Information in the Digital Age Part 2: New Media and Misinformation

Information in a Digital Age

World Trade Center Northern California and Global Ties San Francisco present a three-part series to examine how we receive and respond to news and information in the era of emerging technologies. Access to more information does not necessarily mean what we read and see is reliable and factual. Discussion in this three-part series will focus on how journalism and reporting has been impacted by increased connectivity to the world around us. The sessions will focus on how journalists are adapting to challenges of misinformation and changing landscapes and offer insights into the “fake news” phenomenon. Additionally, this series will address the global impact of disinformation campaigns and steps cyber-security experts are taking to combat these actions.

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Part 2: New Media and Misinformation

Technology has changed the way in which we receive news and information. Through the internet and numerous social media apps, we have access to stories and events around the world. This sort of connectivity has helped journalists reach a broader audience with important breaking news, holding political leaders accountable and illuminating important human-interest stories. It has also created an environment ripe for misinformation. In this session, our panelists will explore the global implications of the prevalence of misinformation and provide guidance on how consumers can improve their media literacy, using a more critical eye to separate fact from fiction.

Our Panelists

Mark Graham

Mark Graham is Director of the Wayback Machine at the non-profit Internet Archive where he is responsible for archiving much of the public Web. He also leads the Internet Archive’s efforts to weave books into the Web. Before that he was a SVP with NBC News Digital, where he managed several of their digital properties, including a start-up live/mobile/video service for citizen reporting. He has managed many of the world’s largest online communities in the domains of peace/environment (IGC.org), gardening (GardenWeb), women (iVillage), and general conversations (The WELL). He developed AOL’s “Internet Center” which introduced the first few million people to the Internet. He co-founded Rojo Networks, an early RSS aggregation and reputation enhanced news service and lead the development of WELL Engaged, the first web-based interface for online forums. Mark's volunteer activities include technical consulting to ISKME.org, an education non-profit, which has built an open education discovery and authoring platform, OER Commons and NSquare.org, a network of innovators committed to ending the nuclear threat.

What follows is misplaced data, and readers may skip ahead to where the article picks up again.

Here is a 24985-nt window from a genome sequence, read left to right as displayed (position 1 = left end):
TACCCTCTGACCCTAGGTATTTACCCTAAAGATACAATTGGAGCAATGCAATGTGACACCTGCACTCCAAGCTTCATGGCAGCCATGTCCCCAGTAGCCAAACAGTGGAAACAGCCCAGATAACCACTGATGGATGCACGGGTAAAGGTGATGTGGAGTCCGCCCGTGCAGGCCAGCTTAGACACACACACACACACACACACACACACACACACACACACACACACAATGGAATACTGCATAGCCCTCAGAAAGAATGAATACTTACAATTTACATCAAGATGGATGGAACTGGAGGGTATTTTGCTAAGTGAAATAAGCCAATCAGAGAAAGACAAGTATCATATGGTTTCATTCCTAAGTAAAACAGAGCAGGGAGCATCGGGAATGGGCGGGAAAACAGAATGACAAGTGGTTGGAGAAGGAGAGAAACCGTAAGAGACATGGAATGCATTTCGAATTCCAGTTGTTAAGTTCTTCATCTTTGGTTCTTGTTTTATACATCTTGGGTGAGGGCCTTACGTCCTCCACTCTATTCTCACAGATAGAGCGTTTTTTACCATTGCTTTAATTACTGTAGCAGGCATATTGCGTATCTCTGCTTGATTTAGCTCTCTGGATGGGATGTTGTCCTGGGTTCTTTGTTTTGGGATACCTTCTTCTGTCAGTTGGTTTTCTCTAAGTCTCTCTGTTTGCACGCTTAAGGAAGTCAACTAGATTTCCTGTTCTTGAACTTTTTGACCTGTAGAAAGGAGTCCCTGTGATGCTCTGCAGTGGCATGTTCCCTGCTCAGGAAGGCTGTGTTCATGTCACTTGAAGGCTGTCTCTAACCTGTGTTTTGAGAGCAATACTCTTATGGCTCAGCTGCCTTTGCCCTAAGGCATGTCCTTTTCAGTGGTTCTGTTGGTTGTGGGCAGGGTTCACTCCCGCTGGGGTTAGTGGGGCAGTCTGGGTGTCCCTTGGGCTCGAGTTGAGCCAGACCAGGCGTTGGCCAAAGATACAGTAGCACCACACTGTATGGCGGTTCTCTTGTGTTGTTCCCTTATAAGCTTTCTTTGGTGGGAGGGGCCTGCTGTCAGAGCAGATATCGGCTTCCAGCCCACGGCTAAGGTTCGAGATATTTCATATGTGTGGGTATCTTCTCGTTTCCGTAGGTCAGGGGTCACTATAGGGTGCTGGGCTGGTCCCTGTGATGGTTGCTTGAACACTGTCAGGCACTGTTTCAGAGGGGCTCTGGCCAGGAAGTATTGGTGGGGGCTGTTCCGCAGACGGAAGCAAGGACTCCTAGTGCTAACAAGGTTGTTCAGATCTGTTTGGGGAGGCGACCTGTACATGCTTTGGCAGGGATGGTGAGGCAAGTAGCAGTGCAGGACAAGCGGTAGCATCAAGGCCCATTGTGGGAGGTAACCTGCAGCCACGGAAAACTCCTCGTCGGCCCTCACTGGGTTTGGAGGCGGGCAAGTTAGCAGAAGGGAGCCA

Molly Dugan

Molly Dugan is a Professor of Journalism and Communication Studies at California State University, Sacramento, a 30,000-student public university in Northern California where she teaches upper-level classes in public affairs reporting, international media, media literacy, race and social justice and mass communication. Her recent research involves government/political reporting, press freedom and journalism ethics. Molly currently serves as president of the Board of Directors for Open California, and she is past president of the local branch of the American Association of University Women. She spent more than a decade as a staff writer at newspapers, including The Sacramento Bee, The Press-Enterprise (Riverside, Ca.) and The Modesto Bee. She has a bachelor’s degree in Comparative Literature from the University of California, Davis and a master’s degree in Journalism from Northwestern University.

Richard Mulonga

Founder and CEO, Bloggers of Zambia

Richard Mulonga, through his organization Bloggers of Zambia, is leading an online and offline advocacy campaign (#OpenSpaceZM) for democratic Internet laws, policies and regulations in Zambia and Africa at large. Through this campaign, he has mobilized journalists, bloggers, techies, citizens, policymakers and legislators to debate Internet governance. Richard has provided media literacy and digital security strategies in a bid to have a democratic Internet ecosystem that promotes digital rights, especially the right to online free expression, assembly, and association. In 2019, Richard participated in the U.S. Department of State’s International Visitor Leadership Program (IVLP) on Advancing an Open, Reliable, and Secure Digital Economy, administered by Meridian International Center and implemented locally by Global Ties San Francisco.

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